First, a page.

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I and Thou | Study Guide

Martin Buber

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Course Hero. "I and Thou Study Guide." December 1, 2019. Accessed November 30, 2022.


Course Hero, "I and Thou Study Guide," December 1, 2019, accessed November 30, 2022,



Martin Buber

Year Published





Philosophy, Religion

At a Glance

Buber originally planned I and Thou as an introduction to his own studies of the phenomenology of religion—the study of religion through the lens of consciousness and self-awareness. However, Buber's idea of encountering the Other in a participatory and dynamic relationship became influential in the disciplines of both philosophy and education. Buber's ideas about relationships between two persons, between a person and a thing, and between a person and God have continued to influence philosophical psychology, medical anthropology, and educational theory in their emphasis on the sacredness of personhood. I and Thou also put Buber in the canon of religious existentialism, although Buber did not consider himself an existentialist—a believer in the philosophical attitude emphasizing personal agency developed through acts of free will. I and Thou also remains an important and influential text in both Christian and Jewish religious philosophy.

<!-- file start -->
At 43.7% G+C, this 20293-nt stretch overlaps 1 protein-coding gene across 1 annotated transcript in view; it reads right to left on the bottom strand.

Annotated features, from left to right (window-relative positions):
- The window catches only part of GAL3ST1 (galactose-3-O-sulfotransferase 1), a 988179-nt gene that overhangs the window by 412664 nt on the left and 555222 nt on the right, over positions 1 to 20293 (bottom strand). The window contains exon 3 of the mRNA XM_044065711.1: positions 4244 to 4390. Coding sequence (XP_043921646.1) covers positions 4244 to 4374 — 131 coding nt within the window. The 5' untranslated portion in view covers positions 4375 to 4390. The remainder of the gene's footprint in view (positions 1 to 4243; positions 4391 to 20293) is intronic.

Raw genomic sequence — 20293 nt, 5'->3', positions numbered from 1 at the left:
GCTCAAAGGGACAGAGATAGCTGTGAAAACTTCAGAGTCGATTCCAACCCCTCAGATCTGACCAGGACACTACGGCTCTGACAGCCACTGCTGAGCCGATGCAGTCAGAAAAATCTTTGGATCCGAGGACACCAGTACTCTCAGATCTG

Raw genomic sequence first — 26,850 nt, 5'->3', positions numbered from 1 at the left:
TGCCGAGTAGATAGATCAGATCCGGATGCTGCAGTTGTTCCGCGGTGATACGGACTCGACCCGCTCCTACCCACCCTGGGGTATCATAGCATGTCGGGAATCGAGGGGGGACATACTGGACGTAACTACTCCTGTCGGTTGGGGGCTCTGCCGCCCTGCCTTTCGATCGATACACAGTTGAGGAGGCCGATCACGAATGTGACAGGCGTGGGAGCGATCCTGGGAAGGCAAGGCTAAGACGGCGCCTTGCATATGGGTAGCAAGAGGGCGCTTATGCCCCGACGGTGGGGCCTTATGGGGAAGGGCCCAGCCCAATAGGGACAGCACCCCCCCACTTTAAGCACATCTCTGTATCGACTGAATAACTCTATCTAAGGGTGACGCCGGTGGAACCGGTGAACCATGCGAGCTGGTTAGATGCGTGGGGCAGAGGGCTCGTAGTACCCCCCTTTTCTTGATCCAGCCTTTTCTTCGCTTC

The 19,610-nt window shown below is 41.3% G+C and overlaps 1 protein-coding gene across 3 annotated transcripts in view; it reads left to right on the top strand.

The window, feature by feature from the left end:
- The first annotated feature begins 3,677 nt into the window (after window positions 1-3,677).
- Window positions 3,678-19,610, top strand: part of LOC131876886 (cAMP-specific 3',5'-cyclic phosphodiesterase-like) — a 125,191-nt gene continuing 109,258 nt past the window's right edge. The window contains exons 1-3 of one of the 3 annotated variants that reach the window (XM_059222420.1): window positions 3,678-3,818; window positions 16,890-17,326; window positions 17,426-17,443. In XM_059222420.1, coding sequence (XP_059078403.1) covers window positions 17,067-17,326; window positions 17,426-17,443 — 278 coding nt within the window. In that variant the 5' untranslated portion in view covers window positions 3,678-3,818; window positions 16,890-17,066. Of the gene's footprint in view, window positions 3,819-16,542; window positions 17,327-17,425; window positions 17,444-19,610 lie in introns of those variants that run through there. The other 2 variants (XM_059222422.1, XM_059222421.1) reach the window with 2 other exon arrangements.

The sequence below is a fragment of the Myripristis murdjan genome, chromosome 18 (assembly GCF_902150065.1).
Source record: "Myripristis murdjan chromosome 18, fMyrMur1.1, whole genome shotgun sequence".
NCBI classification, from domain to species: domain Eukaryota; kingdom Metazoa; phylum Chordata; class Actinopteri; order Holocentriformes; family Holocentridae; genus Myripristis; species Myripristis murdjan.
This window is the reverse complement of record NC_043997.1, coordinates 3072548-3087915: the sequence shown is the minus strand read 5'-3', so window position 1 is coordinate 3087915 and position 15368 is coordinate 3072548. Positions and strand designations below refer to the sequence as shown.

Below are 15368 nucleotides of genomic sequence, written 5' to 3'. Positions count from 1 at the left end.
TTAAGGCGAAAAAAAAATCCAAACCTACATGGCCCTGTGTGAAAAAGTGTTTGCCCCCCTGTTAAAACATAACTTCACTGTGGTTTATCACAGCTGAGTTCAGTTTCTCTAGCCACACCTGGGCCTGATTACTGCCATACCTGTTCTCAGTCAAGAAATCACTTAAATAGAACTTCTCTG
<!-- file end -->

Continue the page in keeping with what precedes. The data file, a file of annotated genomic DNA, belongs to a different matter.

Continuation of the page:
About the Title

German religious philosopher Martin Buber's (1878–1965) subject is the inquiry concerning what it means to be human. He centers this inquiry in relationships; being human goes beyond a single individual. The way in which humans approach the world can be described in two pronoun pairs, which he calls I-You (the translation for you in the original German text is the archaic thou, used only in the book's title in this guide) and I-It. Humans are accustomed to encountering the world through the I-It construct—that is, as an objective experience. But only when the contemplating subject "I" encounters the Other as You can the subject bring its whole being to an encounter. Such I-You encounters take place in a realm Buber calls the Between, which lies beyond subjectivism and objectivism. The former is the belief that reality and morality are grounded in human experience and perception, while the latter is the belief that reality and morality are independent of human experience and perception. Encounters in this Between are the subject of the book.


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